University of Florida Board of Trustees selects Sen. Ben Sasse as president

LINCOLN, Neb. (KLKN) – The University of Florida Board of Trustees voted to approve Nebraska Sen. Ben Sasse as president on Tuesday.

The board voted unanimously to select Sasse.  The vote will now go to the University Board of Governors, who will have a final say on the matter on Nov. 10.

Before the vote, the board asked Sasse several questions about why he chose to pursue the University of Florida.

When asked if he had been connected or guided by anyone with political ties during the selection process, Sasse responded he hadn’t spoken to Florida Gov. Ron DeSantis since 2016.

He also claims that he was not shepherded by anyone other than members of the university.

Sasse added that he doesn’t plan to be involved in politics if selected as president.

“I would have no activity in partisan politics in any way, as I arrived at the University of Florida,” he said. “I wouldn’t speak at political events; I wouldn’t make political contributions. I look forward to a period of political celibacy.”

One point of concern for many students was Sasse’s stance on same-sex marriage and other LGBTQ matters.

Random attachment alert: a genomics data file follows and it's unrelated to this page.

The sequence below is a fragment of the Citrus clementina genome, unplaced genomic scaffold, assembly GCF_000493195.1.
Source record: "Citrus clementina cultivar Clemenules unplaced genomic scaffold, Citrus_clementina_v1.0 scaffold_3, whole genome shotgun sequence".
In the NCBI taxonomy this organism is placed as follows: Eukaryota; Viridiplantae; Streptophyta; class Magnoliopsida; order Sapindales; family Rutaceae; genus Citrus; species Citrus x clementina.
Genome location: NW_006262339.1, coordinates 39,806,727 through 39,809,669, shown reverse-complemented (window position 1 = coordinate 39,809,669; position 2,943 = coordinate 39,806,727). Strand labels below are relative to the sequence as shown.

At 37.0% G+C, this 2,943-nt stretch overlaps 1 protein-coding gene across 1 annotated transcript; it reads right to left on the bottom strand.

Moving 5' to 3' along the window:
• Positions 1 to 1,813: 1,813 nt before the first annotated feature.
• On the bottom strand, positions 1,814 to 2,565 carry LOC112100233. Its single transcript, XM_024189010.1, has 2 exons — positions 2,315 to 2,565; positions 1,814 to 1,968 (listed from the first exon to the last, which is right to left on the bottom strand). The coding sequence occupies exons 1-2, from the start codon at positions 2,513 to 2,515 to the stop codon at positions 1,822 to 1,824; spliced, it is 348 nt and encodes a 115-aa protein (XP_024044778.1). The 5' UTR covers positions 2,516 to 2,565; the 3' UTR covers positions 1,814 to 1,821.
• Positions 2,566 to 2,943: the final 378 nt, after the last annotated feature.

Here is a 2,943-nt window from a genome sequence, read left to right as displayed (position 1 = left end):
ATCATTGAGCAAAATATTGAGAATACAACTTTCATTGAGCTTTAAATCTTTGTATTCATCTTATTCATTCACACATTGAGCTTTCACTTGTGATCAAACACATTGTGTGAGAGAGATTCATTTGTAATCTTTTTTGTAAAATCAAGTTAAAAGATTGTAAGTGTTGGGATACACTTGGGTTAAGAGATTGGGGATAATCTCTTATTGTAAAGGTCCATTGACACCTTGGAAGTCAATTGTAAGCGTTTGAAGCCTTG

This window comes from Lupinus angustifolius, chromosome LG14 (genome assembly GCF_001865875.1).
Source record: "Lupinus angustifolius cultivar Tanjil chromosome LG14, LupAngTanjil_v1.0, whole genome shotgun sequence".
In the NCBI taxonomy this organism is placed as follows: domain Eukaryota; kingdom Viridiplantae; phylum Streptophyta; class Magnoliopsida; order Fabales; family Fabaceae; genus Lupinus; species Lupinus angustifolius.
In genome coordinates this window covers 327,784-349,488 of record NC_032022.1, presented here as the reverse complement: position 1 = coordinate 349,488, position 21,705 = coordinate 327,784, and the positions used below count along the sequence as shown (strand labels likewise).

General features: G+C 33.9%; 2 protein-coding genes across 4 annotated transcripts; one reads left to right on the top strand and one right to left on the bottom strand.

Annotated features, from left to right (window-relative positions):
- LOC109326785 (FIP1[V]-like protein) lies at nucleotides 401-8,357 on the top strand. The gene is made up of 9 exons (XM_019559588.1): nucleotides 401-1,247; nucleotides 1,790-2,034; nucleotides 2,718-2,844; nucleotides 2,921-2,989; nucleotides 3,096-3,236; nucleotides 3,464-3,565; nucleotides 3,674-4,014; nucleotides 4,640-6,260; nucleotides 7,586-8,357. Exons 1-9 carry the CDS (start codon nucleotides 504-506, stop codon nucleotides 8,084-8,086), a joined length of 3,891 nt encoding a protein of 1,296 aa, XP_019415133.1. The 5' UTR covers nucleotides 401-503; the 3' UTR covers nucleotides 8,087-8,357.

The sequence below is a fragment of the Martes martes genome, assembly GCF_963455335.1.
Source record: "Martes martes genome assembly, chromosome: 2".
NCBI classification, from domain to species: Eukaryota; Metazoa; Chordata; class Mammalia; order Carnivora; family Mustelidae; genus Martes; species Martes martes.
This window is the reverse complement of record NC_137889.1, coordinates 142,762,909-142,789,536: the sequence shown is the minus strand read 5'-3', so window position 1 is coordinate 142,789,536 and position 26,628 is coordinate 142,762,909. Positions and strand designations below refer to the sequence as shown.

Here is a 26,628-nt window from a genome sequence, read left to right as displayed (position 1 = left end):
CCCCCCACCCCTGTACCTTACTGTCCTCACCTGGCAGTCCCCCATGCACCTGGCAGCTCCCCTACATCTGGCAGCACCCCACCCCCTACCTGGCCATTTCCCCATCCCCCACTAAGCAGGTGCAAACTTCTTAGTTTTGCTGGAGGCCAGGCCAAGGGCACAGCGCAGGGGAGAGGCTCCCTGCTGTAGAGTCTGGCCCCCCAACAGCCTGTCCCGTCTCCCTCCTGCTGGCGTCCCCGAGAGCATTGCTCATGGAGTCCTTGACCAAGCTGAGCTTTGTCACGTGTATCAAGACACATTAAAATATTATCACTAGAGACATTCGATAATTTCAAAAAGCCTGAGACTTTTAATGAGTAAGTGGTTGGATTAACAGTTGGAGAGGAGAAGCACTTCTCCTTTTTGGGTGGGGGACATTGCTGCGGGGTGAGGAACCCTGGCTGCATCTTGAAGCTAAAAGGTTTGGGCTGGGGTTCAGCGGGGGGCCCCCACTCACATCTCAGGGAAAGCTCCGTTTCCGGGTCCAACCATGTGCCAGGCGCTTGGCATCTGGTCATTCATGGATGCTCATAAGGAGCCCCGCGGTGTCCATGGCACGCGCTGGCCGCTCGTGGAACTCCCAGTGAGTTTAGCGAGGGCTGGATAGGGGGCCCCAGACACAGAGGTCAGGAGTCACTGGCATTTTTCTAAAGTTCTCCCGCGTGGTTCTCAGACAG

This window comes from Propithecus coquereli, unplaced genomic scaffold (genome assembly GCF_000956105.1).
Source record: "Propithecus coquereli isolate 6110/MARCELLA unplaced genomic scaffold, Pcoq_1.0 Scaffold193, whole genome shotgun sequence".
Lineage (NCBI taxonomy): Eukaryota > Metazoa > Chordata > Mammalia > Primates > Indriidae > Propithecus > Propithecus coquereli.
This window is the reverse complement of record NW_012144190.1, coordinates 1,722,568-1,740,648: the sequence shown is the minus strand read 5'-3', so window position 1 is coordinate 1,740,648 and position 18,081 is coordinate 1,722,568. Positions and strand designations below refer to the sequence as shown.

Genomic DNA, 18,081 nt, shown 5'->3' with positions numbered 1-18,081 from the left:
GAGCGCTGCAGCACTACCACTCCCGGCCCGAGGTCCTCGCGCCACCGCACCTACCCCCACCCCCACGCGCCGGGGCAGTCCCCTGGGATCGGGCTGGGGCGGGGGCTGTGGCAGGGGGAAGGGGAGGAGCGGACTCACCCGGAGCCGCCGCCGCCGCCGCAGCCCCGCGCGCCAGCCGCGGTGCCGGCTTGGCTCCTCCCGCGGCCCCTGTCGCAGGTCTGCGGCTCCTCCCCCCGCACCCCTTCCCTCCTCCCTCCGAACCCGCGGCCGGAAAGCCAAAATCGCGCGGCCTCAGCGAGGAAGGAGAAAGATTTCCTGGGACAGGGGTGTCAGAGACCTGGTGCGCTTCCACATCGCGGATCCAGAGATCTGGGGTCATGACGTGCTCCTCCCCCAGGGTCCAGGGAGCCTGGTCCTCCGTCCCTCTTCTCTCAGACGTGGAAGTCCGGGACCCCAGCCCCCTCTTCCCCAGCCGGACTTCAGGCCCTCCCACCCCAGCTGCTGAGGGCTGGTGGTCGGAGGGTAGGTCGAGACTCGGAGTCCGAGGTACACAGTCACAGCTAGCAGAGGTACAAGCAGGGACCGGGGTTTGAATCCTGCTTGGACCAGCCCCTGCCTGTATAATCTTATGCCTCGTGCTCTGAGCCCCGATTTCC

Sasse was asked by the board how he would protect students and staff involved in those matters.

“I just think we have to begin at the foundational point of the universal dignity of every human,” he said.

Just last week, the University of Florida faculty senate approved a vote of no confidence in the presidential search process.

He was named as the sole finalist as the university’s next president on Oct. 6.

SEE ALSO: Sen. Ben Sasse likely to lead University of Florida

When the university hosted panels with Sasse on Oct. 10, students filled Emerson Hall to protest the meetings.

Before being elected to the Senate in 2014, Sasse was president of Midland University in Fremont.

The Republican began his political career as a darling of the Tea Party, basing his 2014 campaign on his opposition to the Affordable Care Act.

He garnered national attention in 2016, when he repeatedly criticized then-candidate Donald Trump.

SEE ALSO: Gov. Pete Ricketts says he won’t appoint himself if Sen. Ben Sasse resigns

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